Police cuts mean fewer officers than Life on Mars era

Life on Mars drama series Image copyright (C) British Broadcasting Corporation
Image caption Some forces are dealing with more than double the amount of recorded crime than their predecessors

There are claims that cuts to police numbers have left many areas served by fewer officers than the Life on Mars era of the 1970s.

Figures obtained by the Police Federation reveal that some forces are dealing with more than double the amount of recorded crime than their predecessors in the decade of strikes and The Sweeney.

Humberside Police was formed in 1974 and in its first year of operation the force had around 1,900 officers dealing with more than 36,000 crimes.

By 2011 the force had 1,897 officers handling more than 76,000 crimes - according to figures released by Humberside Police Federation.

Frontline policing

Branch chairman Steve Garmston told the BBC Politics Show in Yorkshire and Lincolnshire: "The public know that in the past few years we have had high resources and we've started to make a real impact on their safety on the streets.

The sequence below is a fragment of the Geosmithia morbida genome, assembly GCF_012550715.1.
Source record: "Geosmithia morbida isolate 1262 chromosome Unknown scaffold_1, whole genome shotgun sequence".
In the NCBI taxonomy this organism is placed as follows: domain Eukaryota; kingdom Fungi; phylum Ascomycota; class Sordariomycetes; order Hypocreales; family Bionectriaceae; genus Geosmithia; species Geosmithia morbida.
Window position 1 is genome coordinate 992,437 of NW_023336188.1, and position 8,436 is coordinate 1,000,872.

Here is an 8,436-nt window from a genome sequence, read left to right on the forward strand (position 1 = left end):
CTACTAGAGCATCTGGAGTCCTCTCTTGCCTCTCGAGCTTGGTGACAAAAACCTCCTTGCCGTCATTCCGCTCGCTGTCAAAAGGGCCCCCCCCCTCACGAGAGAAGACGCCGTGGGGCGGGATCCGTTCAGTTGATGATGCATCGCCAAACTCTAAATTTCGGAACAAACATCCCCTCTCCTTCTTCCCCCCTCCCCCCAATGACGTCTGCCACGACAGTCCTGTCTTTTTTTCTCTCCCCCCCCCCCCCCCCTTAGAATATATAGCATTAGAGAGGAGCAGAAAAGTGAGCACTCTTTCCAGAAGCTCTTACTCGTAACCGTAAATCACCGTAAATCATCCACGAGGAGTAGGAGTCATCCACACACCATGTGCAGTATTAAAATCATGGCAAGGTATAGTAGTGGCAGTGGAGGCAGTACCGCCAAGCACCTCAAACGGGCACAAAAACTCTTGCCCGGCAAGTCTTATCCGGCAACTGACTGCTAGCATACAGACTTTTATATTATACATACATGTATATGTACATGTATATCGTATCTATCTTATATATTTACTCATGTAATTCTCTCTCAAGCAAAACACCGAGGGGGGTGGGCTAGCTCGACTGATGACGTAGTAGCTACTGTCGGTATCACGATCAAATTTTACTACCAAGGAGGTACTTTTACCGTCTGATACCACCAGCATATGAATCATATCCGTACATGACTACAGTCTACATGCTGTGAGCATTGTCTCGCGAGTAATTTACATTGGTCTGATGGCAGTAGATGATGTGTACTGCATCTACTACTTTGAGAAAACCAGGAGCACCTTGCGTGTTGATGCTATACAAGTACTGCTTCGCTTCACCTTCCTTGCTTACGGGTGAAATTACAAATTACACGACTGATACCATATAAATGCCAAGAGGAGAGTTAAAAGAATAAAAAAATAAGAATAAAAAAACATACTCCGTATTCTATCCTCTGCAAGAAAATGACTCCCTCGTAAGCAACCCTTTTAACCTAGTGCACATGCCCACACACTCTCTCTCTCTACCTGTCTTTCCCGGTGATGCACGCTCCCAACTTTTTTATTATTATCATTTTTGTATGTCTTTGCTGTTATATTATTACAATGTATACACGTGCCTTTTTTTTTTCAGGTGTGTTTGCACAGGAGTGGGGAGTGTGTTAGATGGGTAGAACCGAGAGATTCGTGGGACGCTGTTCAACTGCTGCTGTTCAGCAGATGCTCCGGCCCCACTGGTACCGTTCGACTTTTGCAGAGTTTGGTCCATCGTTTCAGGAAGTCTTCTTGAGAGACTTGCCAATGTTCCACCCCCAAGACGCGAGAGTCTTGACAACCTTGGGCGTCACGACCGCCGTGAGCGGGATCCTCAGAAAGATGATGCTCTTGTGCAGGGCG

"If we are going down to levels that are much lower than we had in 1974, that's not a good message for the public."

The Government has already warned the police to accept less generous pay and pensions in future or face job losses.

Speaking at the ACPO conference in Harrogate, the Home Secretary, Theresa May, urged senior police officers to cut red tape and prioritise spending on frontline policing.

But many officers are not in the mood for compromise and police leaders are urging ministers to "pause and reflect" on police cuts - as they did with proposed NHS reforms.

The Police Federation is calling for a royal commission on the future of policing, and ministers are being warned that rising crime is not a price the public will be willing to pay for cutting the deficit.